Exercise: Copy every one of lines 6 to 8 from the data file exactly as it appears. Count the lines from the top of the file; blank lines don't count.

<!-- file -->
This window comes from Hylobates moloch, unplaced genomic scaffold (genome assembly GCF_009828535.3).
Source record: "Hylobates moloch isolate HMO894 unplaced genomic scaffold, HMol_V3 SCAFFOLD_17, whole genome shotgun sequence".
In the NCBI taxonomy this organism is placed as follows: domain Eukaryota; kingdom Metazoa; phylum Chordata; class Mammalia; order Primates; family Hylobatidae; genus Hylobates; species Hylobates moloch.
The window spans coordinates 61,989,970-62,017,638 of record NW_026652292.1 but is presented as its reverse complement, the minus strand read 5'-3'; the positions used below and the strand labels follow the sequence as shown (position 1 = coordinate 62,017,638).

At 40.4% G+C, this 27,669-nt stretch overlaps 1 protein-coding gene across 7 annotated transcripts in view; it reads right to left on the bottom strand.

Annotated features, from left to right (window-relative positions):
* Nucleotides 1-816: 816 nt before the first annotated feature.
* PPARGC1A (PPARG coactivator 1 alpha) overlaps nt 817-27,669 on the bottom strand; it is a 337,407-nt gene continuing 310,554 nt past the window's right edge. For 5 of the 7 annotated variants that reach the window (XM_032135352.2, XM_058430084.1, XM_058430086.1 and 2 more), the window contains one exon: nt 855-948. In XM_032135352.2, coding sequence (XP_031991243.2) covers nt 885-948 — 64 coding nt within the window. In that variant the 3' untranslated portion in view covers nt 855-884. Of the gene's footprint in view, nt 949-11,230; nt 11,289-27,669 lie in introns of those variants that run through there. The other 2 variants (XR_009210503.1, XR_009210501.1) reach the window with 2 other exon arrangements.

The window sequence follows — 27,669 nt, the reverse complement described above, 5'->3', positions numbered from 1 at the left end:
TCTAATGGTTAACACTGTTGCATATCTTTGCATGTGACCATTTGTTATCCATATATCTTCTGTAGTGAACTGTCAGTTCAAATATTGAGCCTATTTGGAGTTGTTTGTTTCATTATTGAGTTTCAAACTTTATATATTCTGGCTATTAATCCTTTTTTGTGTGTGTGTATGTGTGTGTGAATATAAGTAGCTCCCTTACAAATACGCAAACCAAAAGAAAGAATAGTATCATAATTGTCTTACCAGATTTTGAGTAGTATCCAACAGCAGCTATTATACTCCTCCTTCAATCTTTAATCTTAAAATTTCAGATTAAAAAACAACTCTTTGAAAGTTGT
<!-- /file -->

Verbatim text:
Annotated features, from left to right (window-relative positions):
* Nucleotides 1-816: 816 nt before the first annotated feature.
* PPARGC1A (PPARG coactivator 1 alpha) overlaps nt 817-27,669 on the bottom strand; it is a 337,407-nt gene continuing 310,554 nt past the window's right edge. For 5 of the 7 annotated variants that reach the window (XM_032135352.2, XM_058430084.1, XM_058430086.1 and 2 more), the window contains one exon: nt 855-948. In XM_032135352.2, coding sequence (XP_031991243.2) covers nt 885-948 — 64 coding nt within the window. In that variant the 3' untranslated portion in view covers nt 855-884. Of the gene's footprint in view, nt 949-11,230; nt 11,289-27,669 lie in introns of those variants that run through there. The other 2 variants (XR_009210503.1, XR_009210501.1) reach the window with 2 other exon arrangements.